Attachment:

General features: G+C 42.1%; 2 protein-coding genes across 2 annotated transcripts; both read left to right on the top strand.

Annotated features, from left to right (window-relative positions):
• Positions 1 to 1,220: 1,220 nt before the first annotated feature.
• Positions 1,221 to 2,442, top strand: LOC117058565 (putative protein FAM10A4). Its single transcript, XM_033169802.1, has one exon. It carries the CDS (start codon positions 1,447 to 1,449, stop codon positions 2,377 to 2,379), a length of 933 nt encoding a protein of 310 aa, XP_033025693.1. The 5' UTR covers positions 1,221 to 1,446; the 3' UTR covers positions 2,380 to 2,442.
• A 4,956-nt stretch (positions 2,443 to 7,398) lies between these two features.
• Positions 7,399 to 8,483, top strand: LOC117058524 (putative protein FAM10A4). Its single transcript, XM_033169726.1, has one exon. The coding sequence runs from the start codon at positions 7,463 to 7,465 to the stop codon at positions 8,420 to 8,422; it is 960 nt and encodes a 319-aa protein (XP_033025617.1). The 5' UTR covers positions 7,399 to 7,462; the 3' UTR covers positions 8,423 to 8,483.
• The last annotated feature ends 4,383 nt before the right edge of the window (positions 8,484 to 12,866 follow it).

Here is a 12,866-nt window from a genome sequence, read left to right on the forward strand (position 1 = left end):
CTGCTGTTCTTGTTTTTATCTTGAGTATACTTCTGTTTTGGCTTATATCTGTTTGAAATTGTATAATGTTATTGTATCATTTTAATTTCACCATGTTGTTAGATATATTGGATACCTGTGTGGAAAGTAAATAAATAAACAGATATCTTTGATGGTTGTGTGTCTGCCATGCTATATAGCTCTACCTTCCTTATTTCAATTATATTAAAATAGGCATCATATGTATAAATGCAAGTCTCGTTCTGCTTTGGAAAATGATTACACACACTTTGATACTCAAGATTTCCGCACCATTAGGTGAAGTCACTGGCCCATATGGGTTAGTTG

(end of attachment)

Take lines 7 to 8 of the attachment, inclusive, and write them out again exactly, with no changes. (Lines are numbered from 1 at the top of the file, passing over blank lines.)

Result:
• The last annotated feature ends 4,383 nt before the right edge of the window (positions 8,484 to 12,866 follow it).

Here is a 12,866-nt window from a genome sequence, read left to right on the forward strand (position 1 = left end):